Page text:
I'm using Solaris 11.3 and wish to occasionally backup a bunch of large VM's and disk images directly to a used LTO6 tape drive bought off Ebay but even though Solaris TAR has the "E" flag to allow files > 8GB in size this is of no use to me because either way I understand that TAR simply aborts if it hits a media error when reading from a tape so I do not want to use it. CPIO will continue as apparently so will PAX but those two can't cope with files over 8GB and are deprecated and so will never do so.

Is there any successor to CPIO that can do everything CPIO does but will also backup files > 8GB? or a TAR replacement that will still continue? I'm not interested in portability so don't care what archive format is used as long as I can restore and do the usual stuff that proper archivers do like preserving timestamps, etc. etc.

I'll probably have to install Amanda or Bacula to get this job done and since I'm relatively new to *nix and finding no readily available command line program to do this in any other unix or Linux variant is a surprise as reading on the net I see that people were complaining about this issue and previous 2GB limits shortly after the turn of the century.

  • star / gtar available on Solaris 11?
    – steve
    Aug 3, 2019 at 13:22
  • Thanks for the reply, I believe both are available here opencsw.org/packages/CSWstar and opencsw.org/packages/CSWgtar so STAR can certainly can do large files linux.die.net/man/1/star "up to 95 bits may be used to code the filesize. This will handle files up to 200,000,000 TB", but I have no idea if it will continue past media errors or abort and even whether or not this depends on the archive format chosen, GTAR appears like regular TAR so seems unsuitable.
    – HobartTas
    Aug 3, 2019 at 13:54

1 Answer 1


You are right with your size assumptions on cpio, but please note that cpio is not a single format but rather four or even more completely incompatible formats with different constraints. This is why the cpio format has been declared outdated by the standard. For every enhancement to the cpio format you would need to create another incompatible format, so cpio is just not prepared for the future.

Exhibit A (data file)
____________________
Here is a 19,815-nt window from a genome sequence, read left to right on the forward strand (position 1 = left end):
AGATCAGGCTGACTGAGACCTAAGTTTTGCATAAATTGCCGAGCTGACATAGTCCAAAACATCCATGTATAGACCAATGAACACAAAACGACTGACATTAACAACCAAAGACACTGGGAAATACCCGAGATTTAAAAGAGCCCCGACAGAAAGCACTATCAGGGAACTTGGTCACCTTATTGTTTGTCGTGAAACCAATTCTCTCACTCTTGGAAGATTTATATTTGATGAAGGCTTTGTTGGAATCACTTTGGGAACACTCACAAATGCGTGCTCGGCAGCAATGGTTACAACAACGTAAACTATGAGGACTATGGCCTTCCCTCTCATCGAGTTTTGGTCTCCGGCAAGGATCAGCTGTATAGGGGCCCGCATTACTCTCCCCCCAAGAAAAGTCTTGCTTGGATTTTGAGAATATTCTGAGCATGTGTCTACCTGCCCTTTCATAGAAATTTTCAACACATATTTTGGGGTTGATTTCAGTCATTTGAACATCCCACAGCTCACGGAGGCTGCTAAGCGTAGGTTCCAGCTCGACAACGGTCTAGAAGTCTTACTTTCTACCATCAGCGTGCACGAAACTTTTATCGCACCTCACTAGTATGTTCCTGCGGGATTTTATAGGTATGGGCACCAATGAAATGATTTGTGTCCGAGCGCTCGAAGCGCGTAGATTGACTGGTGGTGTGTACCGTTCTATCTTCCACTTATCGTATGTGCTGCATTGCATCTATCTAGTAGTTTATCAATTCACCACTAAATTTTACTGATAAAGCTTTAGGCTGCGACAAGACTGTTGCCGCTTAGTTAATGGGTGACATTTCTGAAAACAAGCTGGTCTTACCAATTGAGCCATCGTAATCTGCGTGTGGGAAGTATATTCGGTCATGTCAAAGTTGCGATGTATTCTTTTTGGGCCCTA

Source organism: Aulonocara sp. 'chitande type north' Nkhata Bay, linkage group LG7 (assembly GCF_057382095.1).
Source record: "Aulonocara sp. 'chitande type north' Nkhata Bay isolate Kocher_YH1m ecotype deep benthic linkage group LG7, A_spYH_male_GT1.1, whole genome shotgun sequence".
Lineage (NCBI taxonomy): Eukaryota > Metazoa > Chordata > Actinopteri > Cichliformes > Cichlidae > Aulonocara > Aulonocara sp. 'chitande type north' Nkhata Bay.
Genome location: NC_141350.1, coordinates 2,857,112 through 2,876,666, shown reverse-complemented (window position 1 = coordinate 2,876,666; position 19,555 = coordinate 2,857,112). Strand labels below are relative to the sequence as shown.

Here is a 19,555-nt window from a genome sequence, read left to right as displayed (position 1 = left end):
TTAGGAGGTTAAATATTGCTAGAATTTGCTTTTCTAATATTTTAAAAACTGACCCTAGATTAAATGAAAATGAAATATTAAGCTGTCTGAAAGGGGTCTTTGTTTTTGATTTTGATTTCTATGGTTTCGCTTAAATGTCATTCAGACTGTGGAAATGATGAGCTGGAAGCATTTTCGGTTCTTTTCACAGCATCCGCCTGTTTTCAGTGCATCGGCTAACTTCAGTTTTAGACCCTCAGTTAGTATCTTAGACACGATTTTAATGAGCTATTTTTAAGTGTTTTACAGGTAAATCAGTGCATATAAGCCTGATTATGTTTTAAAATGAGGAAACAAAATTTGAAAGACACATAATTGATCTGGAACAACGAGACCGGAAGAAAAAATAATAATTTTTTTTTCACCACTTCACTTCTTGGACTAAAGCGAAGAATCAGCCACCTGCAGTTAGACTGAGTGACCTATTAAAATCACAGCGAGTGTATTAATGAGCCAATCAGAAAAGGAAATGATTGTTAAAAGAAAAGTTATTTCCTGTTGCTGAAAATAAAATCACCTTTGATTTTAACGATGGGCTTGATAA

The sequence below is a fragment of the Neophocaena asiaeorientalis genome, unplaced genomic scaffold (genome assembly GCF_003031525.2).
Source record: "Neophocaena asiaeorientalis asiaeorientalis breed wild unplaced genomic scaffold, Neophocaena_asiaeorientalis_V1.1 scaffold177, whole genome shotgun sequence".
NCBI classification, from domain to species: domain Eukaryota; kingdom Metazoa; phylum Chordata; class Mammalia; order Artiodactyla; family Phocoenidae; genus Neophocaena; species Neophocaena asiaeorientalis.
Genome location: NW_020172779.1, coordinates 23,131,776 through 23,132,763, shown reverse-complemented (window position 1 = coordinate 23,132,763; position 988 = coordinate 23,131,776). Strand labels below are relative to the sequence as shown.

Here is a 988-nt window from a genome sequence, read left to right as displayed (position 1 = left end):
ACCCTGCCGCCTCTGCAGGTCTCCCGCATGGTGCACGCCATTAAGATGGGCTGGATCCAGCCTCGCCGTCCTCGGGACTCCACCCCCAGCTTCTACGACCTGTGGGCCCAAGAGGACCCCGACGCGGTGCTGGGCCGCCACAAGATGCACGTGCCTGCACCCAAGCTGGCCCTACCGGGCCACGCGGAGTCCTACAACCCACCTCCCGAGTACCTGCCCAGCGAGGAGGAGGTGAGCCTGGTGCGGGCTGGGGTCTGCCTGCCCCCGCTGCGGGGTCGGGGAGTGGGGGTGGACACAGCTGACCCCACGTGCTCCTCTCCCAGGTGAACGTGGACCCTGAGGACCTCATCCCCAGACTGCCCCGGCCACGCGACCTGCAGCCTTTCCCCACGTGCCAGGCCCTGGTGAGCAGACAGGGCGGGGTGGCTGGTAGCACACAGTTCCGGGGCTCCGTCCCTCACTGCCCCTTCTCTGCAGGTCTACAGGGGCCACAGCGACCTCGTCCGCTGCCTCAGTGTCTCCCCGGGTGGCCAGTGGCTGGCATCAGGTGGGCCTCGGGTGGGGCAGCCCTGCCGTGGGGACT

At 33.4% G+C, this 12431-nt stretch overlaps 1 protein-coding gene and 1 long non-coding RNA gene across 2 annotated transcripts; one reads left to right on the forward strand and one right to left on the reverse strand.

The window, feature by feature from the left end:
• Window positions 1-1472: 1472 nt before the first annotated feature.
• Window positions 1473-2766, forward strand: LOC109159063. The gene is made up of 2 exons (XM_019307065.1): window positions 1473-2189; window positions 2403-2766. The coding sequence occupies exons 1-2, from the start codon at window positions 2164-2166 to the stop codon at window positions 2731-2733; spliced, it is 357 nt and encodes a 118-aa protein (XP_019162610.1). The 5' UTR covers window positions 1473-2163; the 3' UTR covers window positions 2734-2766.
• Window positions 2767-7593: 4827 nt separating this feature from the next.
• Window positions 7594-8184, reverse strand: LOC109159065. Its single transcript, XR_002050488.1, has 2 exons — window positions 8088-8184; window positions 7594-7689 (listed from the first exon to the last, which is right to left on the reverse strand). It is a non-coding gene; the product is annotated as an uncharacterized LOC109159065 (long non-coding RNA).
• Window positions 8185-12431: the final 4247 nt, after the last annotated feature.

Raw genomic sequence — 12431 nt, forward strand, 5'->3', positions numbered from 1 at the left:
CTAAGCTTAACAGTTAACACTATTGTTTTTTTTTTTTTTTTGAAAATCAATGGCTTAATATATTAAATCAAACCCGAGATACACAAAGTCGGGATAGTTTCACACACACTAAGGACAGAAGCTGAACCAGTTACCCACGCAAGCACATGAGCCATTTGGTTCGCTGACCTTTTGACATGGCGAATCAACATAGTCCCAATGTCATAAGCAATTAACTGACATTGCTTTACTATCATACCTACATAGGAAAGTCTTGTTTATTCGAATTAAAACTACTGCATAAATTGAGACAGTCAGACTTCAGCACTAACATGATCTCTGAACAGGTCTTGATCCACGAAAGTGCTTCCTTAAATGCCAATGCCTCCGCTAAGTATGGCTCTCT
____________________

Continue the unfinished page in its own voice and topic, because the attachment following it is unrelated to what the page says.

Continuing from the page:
Given that the cpio formats are not blocked, it is extremely hard and error-prone to resync the reader after a read error. So cpio is not recommended for archival. Anyway, your claim about error recovery with cpio is not related to cpio itself but to the AT&T implementation, so beware of the GNU implementations....the feature you refer to is undocumented, similar to the fact that Sun/AT&T cpio may be used to replace binaries of running programs without causing problems. The latter is something you get with star -install as a documented feature.

TAR on the other side is a format that (thanks to the new enhanced tar format standardized in 2001 by POSIX based on a proposal from 1997 by Sun Microsystems) that can can be enhanced without future incompatibility problems.

If you have a read error on a tape, it is questionable whether the kernel driver will permit you to read past that problem anyway. But I just checked the Sun cpio and it seems that it internally translates EIO into some kind of EOF that did not return data. The main problem here is that it seems that Sun cpio does not remember such a problem in it's upper layers.

If you like to get something similar to what cpio does, I recommend to use something like:

sdd if=/dev/rmt/0 bs=126k -noerror try=0 | star -xp -i

Replace 126k with your tape's block size and use a proper if= parameter.

Some further notes:

gtar is able to do backups, but it frequently fails to restore it's own archives. This happens e.g. when you use the gtar incremental backups with non-trivial differences between two incrementals.

staron opencsw is not recent. I recommend to compile a recent version from the schilytools package at:


In general, schilytools are updated with typical frequency of once every fortnight.

The current man page for star is at:


See also


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